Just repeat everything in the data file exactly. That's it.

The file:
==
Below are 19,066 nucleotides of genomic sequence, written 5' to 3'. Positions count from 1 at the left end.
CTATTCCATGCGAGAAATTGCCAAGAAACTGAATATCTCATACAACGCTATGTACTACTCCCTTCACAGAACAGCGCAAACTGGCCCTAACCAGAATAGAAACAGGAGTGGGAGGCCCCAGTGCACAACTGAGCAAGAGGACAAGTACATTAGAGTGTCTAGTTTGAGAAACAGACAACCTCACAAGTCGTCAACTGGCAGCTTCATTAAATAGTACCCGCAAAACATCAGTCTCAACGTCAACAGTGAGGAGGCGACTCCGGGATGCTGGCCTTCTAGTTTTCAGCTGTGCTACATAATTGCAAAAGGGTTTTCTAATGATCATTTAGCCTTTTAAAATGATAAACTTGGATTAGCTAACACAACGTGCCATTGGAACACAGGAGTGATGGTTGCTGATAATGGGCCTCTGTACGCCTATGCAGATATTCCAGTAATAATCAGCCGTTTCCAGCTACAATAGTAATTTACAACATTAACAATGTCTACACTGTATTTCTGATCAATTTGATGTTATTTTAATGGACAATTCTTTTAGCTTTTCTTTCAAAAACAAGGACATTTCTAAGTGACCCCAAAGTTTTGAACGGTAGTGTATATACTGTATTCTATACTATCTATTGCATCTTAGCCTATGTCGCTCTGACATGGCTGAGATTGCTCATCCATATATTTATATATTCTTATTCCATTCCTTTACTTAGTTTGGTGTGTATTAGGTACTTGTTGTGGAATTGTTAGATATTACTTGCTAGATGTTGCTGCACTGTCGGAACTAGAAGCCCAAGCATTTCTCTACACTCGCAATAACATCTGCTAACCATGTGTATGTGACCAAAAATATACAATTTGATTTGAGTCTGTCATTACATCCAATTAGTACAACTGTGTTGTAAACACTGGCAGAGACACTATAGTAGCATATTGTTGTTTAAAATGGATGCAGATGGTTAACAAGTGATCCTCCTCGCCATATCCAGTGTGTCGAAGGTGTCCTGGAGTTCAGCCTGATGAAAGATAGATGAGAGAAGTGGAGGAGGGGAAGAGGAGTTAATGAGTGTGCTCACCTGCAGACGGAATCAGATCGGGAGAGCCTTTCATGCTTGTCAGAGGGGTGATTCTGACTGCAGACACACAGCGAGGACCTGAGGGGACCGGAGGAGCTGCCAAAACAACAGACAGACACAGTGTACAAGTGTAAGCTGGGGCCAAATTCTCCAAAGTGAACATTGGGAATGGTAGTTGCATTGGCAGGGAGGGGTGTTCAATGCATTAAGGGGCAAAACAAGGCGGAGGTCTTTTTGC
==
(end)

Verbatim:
Below are 19,066 nucleotides of genomic sequence, written 5' to 3'. Positions count from 1 at the left end.
CTATTCCATGCGAGAAATTGCCAAGAAACTGAATATCTCATACAACGCTATGTACTACTCCCTTCACAGAACAGCGCAAACTGGCCCTAACCAGAATAGAAACAGGAGTGGGAGGCCCCAGTGCACAACTGAGCAAGAGGACAAGTACATTAGAGTGTCTAGTTTGAGAAACAGACAACCTCACAAGTCGTCAACTGGCAGCTTCATTAAATAGTACCCGCAAAACATCAGTCTCAACGTCAACAGTGAGGAGGCGACTCCGGGATGCTGGCCTTCTAGTTTTCAGCTGTGCTACATAATTGCAAAAGGGTTTTCTAATGATCATTTAGCCTTTTAAAATGATAAACTTGGATTAGCTAACACAACGTGCCATTGGAACACAGGAGTGATGGTTGCTGATAATGGGCCTCTGTACGCCTATGCAGATATTCCAGTAATAATCAGCCGTTTCCAGCTACAATAGTAATTTACAACATTAACAATGTCTACACTGTATTTCTGATCAATTTGATGTTATTTTAATGGACAATTCTTTTAGCTTTTCTTTCAAAAACAAGGACATTTCTAAGTGACCCCAAAGTTTTGAACGGTAGTGTATATACTGTATTCTATACTATCTATTGCATCTTAGCCTATGTCGCTCTGACATGGCTGAGATTGCTCATCCATATATTTATATATTCTTATTCCATTCCTTTACTTAGTTTGGTGTGTATTAGGTACTTGTTGTGGAATTGTTAGATATTACTTGCTAGATGTTGCTGCACTGTCGGAACTAGAAGCCCAAGCATTTCTCTACACTCGCAATAACATCTGCTAACCATGTGTATGTGACCAAAAATATACAATTTGATTTGAGTCTGTCATTACATCCAATTAGTACAACTGTGTTGTAAACACTGGCAGAGACACTATAGTAGCATATTGTTGTTTAAAATGGATGCAGATGGTTAACAAGTGATCCTCCTCGCCATATCCAGTGTGTCGAAGGTGTCCTGGAGTTCAGCCTGATGAAAGATAGATGAGAGAAGTGGAGGAGGGGAAGAGGAGTTAATGAGTGTGCTCACCTGCAGACGGAATCAGATCGGGAGAGCCTTTCATGCTTGTCAGAGGGGTGATTCTGACTGCAGACACACAGCGAGGACCTGAGGGGACCGGAGGAGCTGCCAAAACAACAGACAGACACAGTGTACAAGTGTAAGCTGGGGCCAAATTCTCCAAAGTGAACATTGGGAATGGTAGTTGCATTGGCAGGGAGGGGTGTTCAATGCATTAAGGGGCAAAACAAGGCGGAGGTCTTTTTGC